A: Yes. We do.
Q: Then why didn't you do so at this commission.
A: I must explain a little here. A Commission of Inquiry is a fact finding commission. There is no prosecution there. I was not appearing for the prosecution as if in trial before a jury or by a judge. In fact I was informed of my task by the Commissioners. Through habit, I once called myself the lawyer for the prosecution and the Commissioners were quick to remind me that I was the lawyer for the Commission and that I was assisting them under their direction. There were other lawyers too who were representing interested parties.
Q: Everything has been done so quickly. Could they have attended to all this during this short time?
A: I cannot comment on that. That they did what they were asked to and submitted a report. They were experienced judges. I have not reason to be disrespectful to them even by word.
Mr. Liyanage the Lawyer representing the family of General Wimalaratne: Mr. Wyatt who gave evidence in London, did he not admit that he had come to a wrong conclusion from photographs.
Mr. Yapa: Yes. In fact he said that it was dangerous to come to conclusions from photographs.
Q: Did he not admit that Mr. Gunatilake the Senior Assistant Government Analyst was more qualified than him.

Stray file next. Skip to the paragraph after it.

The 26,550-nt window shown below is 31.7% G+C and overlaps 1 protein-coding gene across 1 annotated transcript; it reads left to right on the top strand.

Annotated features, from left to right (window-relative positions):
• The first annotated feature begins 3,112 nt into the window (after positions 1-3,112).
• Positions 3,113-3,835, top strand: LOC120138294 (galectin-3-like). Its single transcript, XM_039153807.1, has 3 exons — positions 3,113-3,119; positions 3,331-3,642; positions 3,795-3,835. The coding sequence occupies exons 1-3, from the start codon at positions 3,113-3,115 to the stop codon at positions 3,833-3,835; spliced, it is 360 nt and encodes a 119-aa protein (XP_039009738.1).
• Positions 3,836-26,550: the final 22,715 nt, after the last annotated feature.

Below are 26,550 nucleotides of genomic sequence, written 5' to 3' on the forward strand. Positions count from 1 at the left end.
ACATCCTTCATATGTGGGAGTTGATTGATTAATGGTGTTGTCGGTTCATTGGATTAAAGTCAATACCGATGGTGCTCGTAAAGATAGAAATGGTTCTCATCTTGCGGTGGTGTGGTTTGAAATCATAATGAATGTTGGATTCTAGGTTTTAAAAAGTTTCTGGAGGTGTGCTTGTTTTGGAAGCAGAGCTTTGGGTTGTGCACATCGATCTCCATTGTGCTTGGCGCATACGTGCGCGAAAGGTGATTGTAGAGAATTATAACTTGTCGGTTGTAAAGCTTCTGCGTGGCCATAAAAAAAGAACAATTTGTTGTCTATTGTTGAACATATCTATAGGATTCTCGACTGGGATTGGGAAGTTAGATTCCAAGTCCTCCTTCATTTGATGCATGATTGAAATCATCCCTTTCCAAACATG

A: Yes. In fact he said ultimately that if he had the material that Mr. Gunatilake discovered in his examination he too would have come to the conclusion that the explosion was the result of a land mine. I must say this. There was an attempt made to undervalue the report prepared by Mr. Gunatilake who had taken a lot of trouble and had done a thorough scientific examination. I resisted the attempt made to criticise the expertise of Mr. Gunatilake.
Mr. Yapa: With your permission may I have a clarification on one matter.
Commissioner Bandaranayake: Yes
Mr. Yapa: In March, last year, on the orders of the Commission my passport was impounded. It was returned to me about two weeks thereafter. Up to date I do not know why this was done. Even the most inferior court when it makes an Order gives its reasons. I should like to know why.
Commissioner Bandaranayake: The President of the Bar Association made an application for the return of the passport. That is why it was released.